Greek minority set to open private university in Istanbul

Greek minority set to open private university in Istanbul

ISTANBUL – Hürriyet Daily News
Greek minority set to open private university in Istanbul

A historic Greek minority school in Galata district will host the university. DAILY NEWS photo / Emrah Gürel

Istanbul’s Greeks are preparing to open a private university, one of the community’s members has told the Hürriyet Daily News.

The university will teach in Turkish, Greek and English, and will have departments such as Greek Language and Literature, Medicine and International Law. It is planned to be opened in the Merkez Greek High School in the Beyoğlu district of central Istanbul.

The project bloomed after 2011, when the Turkish State passed a historic decree to return property taken away from minority foundations 75 years ago.

The Yeni Yüzyıl University Health Sciences Dean Ersi Abacı Kalfaoğlu said the community discussed what to do with the foundation and high school then, and she was elected as the High School foundation head.

After the project was first coined, there was huge support from both within and outside of the community and Abacı Kalfaoğlu said that Turkey’s Higher Education Board (YÖK) fully supported the idea. Now, even though there are some procedural problems such as the absence of an article which allows the building to be used as a university in the contract signed during the returning of the building, the Directorate General of Foundations is also aiding the project.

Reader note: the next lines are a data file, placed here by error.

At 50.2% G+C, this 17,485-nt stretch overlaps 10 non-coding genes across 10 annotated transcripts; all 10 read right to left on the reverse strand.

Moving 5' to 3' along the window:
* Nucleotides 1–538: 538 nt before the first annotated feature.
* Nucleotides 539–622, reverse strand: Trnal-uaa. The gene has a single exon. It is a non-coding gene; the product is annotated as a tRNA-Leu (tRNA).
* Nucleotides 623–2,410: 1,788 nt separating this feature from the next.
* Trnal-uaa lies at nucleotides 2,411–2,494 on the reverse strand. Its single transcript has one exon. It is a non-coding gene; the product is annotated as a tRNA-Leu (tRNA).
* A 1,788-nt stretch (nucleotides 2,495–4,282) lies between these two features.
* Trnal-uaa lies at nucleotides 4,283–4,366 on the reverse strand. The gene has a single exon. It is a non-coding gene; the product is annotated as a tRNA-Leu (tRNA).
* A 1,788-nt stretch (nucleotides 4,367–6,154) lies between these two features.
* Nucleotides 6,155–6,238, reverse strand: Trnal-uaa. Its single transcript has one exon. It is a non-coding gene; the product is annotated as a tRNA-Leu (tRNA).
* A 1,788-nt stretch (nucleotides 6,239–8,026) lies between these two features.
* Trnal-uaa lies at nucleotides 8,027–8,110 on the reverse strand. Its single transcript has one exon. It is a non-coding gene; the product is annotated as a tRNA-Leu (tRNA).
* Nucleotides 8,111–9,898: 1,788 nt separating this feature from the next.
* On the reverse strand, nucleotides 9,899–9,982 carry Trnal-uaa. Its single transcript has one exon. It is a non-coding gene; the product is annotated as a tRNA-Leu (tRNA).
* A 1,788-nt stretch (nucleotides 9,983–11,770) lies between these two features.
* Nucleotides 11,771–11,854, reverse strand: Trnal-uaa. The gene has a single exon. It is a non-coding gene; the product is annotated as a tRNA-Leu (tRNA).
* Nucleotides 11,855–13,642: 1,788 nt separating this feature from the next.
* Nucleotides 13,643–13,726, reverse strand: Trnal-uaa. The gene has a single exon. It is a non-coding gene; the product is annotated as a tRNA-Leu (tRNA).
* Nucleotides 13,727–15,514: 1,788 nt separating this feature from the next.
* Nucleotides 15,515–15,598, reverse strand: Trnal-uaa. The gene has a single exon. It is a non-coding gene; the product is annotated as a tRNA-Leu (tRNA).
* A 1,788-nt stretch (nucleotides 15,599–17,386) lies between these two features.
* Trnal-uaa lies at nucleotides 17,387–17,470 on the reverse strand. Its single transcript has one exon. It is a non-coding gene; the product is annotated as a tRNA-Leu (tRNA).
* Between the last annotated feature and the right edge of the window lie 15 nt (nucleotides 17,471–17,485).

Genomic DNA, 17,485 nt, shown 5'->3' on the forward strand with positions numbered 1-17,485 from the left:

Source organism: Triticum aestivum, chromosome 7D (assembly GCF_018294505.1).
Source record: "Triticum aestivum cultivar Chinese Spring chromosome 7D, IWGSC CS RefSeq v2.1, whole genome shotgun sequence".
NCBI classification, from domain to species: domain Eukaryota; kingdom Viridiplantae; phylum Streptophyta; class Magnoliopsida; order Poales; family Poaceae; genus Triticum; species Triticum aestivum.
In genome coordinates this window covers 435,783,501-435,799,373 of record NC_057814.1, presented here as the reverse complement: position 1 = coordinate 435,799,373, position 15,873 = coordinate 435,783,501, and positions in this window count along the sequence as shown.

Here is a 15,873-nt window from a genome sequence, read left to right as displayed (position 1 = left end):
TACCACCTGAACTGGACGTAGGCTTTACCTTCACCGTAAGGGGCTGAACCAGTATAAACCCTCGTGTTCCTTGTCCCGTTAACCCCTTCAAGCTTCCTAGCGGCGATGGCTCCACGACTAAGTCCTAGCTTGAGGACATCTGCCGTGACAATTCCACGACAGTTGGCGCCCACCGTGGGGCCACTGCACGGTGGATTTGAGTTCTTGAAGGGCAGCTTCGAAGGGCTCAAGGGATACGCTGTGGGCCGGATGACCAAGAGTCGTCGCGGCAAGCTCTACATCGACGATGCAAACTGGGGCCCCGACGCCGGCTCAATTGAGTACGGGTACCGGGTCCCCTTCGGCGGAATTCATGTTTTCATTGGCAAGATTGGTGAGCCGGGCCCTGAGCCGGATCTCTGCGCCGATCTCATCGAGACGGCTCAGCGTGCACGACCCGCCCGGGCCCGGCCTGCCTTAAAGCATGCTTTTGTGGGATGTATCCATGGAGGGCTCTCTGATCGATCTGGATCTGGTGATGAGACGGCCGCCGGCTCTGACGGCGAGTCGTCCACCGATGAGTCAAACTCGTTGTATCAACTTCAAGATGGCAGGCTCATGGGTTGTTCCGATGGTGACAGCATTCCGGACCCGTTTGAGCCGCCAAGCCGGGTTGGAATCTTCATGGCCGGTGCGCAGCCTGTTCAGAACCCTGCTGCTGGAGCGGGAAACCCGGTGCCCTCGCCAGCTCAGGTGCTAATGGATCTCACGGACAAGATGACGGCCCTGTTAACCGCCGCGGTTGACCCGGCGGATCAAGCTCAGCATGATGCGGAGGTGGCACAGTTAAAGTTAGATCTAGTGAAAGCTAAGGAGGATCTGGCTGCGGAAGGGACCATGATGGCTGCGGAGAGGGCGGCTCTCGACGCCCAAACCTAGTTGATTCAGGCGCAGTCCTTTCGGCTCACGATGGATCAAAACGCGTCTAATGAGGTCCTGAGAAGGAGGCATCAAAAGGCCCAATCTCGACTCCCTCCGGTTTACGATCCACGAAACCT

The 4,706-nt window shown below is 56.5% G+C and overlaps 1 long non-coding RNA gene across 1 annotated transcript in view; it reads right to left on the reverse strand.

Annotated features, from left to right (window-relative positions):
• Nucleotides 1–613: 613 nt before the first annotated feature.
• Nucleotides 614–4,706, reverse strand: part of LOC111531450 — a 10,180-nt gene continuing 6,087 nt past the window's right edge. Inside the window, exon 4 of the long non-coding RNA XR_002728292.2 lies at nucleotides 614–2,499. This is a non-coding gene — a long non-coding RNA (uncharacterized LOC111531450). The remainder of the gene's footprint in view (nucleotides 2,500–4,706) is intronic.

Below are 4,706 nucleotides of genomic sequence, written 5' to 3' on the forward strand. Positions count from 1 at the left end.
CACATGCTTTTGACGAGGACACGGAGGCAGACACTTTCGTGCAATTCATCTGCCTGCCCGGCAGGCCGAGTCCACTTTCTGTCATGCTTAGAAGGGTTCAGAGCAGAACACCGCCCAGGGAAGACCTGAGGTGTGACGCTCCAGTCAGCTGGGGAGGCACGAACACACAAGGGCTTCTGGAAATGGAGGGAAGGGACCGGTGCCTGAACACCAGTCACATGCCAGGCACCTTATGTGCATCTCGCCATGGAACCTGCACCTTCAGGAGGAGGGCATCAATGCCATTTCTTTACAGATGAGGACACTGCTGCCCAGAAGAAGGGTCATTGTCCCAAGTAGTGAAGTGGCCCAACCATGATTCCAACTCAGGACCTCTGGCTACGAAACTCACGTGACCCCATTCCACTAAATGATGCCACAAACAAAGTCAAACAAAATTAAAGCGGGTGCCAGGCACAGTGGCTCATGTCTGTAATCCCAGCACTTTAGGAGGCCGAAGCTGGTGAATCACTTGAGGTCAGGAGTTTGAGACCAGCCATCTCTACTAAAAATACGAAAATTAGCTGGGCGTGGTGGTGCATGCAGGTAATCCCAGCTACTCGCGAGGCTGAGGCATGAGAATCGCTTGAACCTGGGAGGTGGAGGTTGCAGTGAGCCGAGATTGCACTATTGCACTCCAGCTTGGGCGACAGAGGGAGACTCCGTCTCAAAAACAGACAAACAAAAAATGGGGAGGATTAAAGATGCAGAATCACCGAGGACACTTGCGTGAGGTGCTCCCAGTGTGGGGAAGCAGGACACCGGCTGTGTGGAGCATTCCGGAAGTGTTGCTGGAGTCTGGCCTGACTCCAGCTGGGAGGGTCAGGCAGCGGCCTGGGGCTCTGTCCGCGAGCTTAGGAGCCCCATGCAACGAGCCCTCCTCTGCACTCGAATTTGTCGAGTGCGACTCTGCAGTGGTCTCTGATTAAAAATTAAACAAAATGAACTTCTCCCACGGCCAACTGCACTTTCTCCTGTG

Abacı Kalfaoğlu said that the university’s foundation could help to lure the Istanbul-nascent Greek academics of the world.

“Definitely,” she said, in response to the question of whether there could be a “reverse brain drain.”

“We have started holding talks,” Abacı Kalfaoğlu explained. “We have contacted some really important names.”

The Greek community has been facing the problem of schools being closed down due to lack of students and it has many empty and unused buildings, which could serve as university faculty buildings.

“There are many possibilities in terms of buildings,” she said. “The biggest problem is budget. We need a serious budget for the restoration of the severely damaged buildings. We already knew that it was not an easy project. We are planning to cooperate with other Greek foundations on that subject.”

Abacı Kalfaoğlu underlined that the university was not necessarily a Greek community project, and said it would serve not only the community members.

“This is the project of a foundation,” she said. “It will serve the country directly. Our aim is to contribute to the Turkish and Greek friendship, by way of science.”

The minority foundations representative for the Directorate General of Foundations, Laki Vingas, said this was a project that needed to be supported.

“Developing the minority communities serves the development of Turkey’s democracy, and it shows the harmony that exists in the community with the cosmopolitan structure,” Vingas said. “I am trying to contribute to any project in that sense. That is the only way we can develop a new and equal community.”